Instead of judging its performance based on the original 90-days expectation, you could instead look at the number of obstacles and crises it did overcome. Or are you not aware of those? Alternatively, you could try to learn just why this was the planned estimation. I don't have any factual info on that part. :(

I know that 90 days doesn't seem like long, but realize one thing: It's on fucking Mars! Get some perspective! Please!

Re:"ill-fated?" (2, Informative)

jd (1658) | more than 4 years ago | (#33096798)

One of the biggest problems with any such mission is the radiation levels. Even space-hardened chips can't survive indefinitely, Mars offers no serious protection and a Rover can't carry a whole lot of shielding. Another problem, peculiar to Mars, is its infamous dust devils - which, if I understand correctly, are about the size of Earthly hurricanes and pack the punch of a tornado crossed with a sandblaster.

Re:"ill-fated?" (0)

Anonymous Coward | more than 4 years ago | (#33097432)

You're confusing dust devils with sandstorms. The dust devils are tiny little tornado like things (have been pictured in the background of some rover shots) but are not super powerful (in fact they've been credited as the possible reasons the rover solar panels have remained less than dust covered). Martian sandstorms, on the other hand, often cover huge chunks of the planet (25% or more).

Re:"ill-fated?" (1)

maxume (22995) | more than 4 years ago | (#33096986)

The fact that they made it a year wasn't that big a deal. People throw around the 'designed for 90 days' thing, but they leave out the part where they were designed to almost certainly survive 90 days, which by human methods means making everything a lot more robust than you thing will be necessary to make it 90 days (and you can rest assured that they weren't figuring out how to pay for day 91 of the ground operations on day 89...).

That they have made it for several years seems pretty neat to me.

Die in my sleep (3, Insightful)

countertrolling (1585477) | more than 4 years ago | (#33096456)

Can't think of a better way to go...

R.I.P.

Re:Die in my sleep (1)

Urkki (668283) | more than 4 years ago | (#33097524)

Can't think of a better way to go...

R.I.P.

Heart attack while having casual sex with a stranger?

Manually detonating a nuclear device on an asteroid in Earth collision course, thus saving humanity from extinction?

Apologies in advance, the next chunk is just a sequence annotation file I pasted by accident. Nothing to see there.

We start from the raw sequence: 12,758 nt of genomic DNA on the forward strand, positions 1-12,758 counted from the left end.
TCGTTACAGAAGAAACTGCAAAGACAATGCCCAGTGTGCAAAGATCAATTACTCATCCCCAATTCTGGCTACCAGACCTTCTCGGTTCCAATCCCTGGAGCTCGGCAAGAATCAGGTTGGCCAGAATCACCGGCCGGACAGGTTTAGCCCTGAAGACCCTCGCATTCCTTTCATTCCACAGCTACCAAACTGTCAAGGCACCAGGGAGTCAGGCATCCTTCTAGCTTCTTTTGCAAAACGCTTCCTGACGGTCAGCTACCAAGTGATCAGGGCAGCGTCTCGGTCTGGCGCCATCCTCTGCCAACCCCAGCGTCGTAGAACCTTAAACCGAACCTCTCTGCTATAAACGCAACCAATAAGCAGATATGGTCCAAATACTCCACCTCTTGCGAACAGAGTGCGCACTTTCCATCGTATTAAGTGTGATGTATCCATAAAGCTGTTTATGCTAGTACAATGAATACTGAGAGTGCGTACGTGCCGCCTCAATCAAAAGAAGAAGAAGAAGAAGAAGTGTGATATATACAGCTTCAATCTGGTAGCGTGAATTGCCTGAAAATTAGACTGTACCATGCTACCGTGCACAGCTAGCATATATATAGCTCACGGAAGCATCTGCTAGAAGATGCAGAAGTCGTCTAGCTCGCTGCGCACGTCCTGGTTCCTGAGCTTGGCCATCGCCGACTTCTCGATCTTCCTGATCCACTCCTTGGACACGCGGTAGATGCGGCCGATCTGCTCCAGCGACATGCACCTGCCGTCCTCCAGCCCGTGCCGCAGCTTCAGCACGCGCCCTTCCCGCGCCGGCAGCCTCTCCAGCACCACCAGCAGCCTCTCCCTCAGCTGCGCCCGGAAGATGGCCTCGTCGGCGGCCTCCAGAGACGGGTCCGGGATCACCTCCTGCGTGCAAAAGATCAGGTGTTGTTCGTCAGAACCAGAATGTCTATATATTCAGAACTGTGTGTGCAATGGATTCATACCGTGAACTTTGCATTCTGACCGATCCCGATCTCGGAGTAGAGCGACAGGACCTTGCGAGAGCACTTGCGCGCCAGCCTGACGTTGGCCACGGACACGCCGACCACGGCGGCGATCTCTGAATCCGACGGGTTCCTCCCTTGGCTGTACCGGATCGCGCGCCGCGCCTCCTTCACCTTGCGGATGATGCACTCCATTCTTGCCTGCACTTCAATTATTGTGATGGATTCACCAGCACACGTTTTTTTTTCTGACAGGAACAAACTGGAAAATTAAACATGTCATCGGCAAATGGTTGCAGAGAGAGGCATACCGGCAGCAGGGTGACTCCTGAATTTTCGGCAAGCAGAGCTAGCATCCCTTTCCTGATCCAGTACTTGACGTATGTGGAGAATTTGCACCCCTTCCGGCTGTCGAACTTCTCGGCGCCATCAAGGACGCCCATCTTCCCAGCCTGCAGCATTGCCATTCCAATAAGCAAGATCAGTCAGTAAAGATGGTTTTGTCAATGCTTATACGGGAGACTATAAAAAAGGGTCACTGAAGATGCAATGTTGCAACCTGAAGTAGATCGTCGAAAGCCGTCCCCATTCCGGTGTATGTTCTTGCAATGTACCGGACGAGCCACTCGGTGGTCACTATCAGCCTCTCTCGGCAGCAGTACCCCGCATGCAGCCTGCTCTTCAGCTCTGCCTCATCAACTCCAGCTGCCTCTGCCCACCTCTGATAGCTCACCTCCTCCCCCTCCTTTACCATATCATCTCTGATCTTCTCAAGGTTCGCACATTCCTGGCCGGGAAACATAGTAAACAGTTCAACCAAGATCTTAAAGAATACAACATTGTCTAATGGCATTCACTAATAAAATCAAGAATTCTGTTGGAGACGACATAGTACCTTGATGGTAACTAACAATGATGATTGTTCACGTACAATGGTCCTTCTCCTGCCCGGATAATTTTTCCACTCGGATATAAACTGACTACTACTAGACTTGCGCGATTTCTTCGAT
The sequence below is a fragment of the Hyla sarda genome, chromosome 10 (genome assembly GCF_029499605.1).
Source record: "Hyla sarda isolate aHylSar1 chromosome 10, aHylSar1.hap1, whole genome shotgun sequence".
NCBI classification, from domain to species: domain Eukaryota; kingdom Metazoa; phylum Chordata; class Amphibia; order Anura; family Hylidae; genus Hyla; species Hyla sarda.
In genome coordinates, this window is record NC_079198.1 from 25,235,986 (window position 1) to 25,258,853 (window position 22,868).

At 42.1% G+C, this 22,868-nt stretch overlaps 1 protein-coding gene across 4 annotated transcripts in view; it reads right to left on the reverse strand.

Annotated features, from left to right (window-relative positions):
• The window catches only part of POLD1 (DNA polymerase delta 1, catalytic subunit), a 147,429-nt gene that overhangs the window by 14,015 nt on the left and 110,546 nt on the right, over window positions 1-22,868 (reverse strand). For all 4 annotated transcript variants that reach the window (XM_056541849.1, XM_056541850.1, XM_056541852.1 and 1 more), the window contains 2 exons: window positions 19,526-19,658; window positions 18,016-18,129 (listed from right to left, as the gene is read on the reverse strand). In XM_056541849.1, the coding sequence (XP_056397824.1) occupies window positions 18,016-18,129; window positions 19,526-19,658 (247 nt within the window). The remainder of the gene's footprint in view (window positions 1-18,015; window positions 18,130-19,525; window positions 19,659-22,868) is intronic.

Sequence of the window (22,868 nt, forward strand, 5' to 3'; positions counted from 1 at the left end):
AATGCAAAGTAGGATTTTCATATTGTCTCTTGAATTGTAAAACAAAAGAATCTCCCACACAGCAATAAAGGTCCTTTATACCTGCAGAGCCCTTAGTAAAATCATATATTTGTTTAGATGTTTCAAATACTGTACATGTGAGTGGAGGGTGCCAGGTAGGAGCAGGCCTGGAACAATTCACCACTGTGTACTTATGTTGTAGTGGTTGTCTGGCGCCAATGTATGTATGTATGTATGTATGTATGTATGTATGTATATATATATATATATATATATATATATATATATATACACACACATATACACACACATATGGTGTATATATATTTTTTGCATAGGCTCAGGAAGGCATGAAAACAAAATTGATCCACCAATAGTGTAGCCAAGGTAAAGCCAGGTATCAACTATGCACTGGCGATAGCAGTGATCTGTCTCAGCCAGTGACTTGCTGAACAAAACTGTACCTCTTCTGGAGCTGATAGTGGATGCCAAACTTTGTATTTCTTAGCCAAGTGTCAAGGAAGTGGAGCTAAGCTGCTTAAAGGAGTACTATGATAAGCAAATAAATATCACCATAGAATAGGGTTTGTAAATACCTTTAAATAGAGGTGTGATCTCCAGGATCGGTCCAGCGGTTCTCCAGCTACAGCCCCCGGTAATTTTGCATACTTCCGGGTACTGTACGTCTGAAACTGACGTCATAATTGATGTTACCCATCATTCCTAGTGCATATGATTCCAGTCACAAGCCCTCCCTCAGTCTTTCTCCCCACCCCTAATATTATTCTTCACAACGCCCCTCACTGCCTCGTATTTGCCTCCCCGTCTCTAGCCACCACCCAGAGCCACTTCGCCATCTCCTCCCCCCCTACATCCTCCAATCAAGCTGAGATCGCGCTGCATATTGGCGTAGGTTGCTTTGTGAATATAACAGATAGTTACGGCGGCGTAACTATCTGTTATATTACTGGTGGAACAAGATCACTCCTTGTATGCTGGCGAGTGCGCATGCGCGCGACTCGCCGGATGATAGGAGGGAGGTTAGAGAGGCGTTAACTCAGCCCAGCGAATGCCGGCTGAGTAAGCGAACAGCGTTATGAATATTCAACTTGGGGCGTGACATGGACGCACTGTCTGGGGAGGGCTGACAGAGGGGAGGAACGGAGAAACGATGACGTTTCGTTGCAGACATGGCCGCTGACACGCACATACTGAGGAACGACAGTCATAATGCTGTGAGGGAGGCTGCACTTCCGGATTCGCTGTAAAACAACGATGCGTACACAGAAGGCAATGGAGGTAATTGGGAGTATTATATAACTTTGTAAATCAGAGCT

Blasted away by frickin' sharks with frickin' laser beams attached to their frickin' heads?

I'm not saying dying while sleeping is bad, but it's certainly not the best way to go.

Re:Die in my sleep (2, Funny)

KlaymenDK (713149) | more than 4 years ago | (#33097688)

When I die, I'd like to go peacefully in my sleep, like grandpa.

Not screaming and panicking, like his passengers. (badum-tish)

Duh... (1, Funny)

Anonymous Coward | more than 4 years ago | (#33096464)

Use Opportunity to jostle Spirit toward the sun again.

Thanks, I'll be consulting for NASA all week!

Human nature (4, Insightful)

PinkyGigglebrain (730753) | more than 4 years ago | (#33096466)

I was involved with this project when the rovers where still being built. When you build or are otherwise involved in something you really believe in like this you can't help anthropomorphizing them.

To most its just a machine, a worthless hunk of metal, but to those who put there hearts and souls into this program those rovers are almost as precious as children. Its part of human nature to imbue objects with an identity, a soul, just look at how people treat cars, plans, boats, etc..

Sprite and Opportunity carried more than just a bunch of electronics to Mars, they carried the dreams and hopes of all those who choose join it in its journey.

To those, like myself, who consider the rovers to be more than the sum of their parts it will be a very sad day when Sprite is officially listed as dead. And to those who would laugh at us because they can't care for anything beyond themselves or limit their love to only humans, I pity you.